Daily demonstrations at 11AM, FREE with admission!

On Display Now Through April 20, 2020

No one approaches automotive engineering and design quite like the French, and of all the French car makers, none has been more innovative or visionary over the last 100 years than Citroën.

André Citroën, the company’s namesake and founder, sought to mobilize the French people like never before. Inspired by the American model of mass-production, Citroën leapt from a start-up to becoming the largest car manufacturer in Europe in under 10 years.

Citroën was a keen marketer as well. From 1925 to 1934, Citroën rented three sides of the Eiffel Tower, and had the Citroën brand name illuminated across it using 250,000 lightbulbs. It was the tallest billboard in the world at the time. From toy cars to Citroën logos on road signs to trans-continental expeditions in Citroën cars, André Citroën wanted his brand to “go viral”, nearly a century before that phrase came into use.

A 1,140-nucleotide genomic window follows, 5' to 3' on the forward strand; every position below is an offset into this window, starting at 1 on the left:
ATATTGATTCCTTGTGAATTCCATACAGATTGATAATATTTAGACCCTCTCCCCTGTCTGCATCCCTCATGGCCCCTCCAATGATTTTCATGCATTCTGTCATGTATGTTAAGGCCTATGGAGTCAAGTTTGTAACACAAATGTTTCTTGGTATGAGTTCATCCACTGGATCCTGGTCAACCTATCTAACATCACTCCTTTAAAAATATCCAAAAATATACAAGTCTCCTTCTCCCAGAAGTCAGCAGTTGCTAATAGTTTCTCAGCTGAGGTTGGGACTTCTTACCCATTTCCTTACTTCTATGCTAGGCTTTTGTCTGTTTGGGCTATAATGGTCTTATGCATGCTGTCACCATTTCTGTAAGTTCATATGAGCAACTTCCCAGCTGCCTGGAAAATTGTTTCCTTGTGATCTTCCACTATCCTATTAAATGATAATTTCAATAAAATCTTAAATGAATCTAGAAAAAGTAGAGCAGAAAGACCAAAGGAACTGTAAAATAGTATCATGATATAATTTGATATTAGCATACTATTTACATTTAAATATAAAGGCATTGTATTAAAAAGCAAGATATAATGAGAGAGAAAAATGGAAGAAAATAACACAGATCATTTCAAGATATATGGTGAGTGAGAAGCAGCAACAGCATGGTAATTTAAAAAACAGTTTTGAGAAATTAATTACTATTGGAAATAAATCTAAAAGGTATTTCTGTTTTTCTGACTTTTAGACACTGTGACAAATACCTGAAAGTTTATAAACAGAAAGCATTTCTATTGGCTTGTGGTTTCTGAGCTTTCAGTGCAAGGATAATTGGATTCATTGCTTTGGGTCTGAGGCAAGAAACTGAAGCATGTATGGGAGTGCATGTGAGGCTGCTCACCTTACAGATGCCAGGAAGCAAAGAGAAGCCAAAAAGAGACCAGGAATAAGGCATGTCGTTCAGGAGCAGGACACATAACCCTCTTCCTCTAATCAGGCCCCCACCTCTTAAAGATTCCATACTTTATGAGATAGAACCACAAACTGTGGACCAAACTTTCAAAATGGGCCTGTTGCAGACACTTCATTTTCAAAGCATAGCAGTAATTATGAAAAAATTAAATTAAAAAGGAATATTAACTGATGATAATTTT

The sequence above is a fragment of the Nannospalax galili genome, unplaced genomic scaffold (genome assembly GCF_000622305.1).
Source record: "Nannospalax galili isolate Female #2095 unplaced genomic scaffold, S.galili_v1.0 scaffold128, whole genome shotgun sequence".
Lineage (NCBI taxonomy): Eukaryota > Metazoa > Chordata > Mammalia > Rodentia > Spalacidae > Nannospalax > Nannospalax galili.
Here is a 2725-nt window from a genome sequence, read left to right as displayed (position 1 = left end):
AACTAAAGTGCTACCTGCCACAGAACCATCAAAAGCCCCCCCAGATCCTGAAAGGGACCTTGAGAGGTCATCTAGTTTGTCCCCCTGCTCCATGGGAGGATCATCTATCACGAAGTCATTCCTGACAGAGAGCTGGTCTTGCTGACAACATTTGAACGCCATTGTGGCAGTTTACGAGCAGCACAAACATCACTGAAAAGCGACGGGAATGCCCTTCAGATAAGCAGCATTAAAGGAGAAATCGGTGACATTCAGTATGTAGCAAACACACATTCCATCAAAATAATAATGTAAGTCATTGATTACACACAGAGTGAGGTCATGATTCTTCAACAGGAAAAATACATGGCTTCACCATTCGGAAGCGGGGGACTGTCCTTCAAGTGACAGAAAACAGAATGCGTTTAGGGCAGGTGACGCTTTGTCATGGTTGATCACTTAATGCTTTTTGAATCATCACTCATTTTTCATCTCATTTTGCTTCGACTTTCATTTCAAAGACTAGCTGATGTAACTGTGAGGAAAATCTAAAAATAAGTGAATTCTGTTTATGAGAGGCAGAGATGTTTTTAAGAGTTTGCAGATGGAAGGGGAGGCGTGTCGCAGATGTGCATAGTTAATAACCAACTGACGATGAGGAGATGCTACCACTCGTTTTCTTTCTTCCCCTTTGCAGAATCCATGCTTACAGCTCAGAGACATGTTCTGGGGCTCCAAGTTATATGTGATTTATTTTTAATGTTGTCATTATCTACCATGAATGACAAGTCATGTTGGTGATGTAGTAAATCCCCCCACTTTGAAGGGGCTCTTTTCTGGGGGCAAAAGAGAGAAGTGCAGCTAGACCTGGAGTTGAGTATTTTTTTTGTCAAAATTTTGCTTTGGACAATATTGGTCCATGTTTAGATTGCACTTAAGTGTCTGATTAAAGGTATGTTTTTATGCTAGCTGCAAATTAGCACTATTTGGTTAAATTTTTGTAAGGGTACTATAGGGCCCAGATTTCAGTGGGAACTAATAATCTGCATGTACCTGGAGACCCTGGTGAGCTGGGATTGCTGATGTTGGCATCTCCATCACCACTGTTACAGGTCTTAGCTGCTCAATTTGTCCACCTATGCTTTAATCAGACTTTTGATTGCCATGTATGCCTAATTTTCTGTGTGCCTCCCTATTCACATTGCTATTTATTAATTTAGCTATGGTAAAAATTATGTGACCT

Citroën is also known for its technological innovations. From the Traction Avant to the humble-yet-brilliant 2CV to the revolutionary DS/ID, Citroën engineers such as Pierre Boulanger and André Lefèbvre were decades ahead of their time. Their ideas are still seen in car design to this day.

Lane Motor Museum is proud to highlight some of the most significant Citroën models from the last 100 years. Founder Jeff Lane has always been interested in the “technically significant” and the “uniquely different”, and Citroën arguably represents those ideals more than any other car company.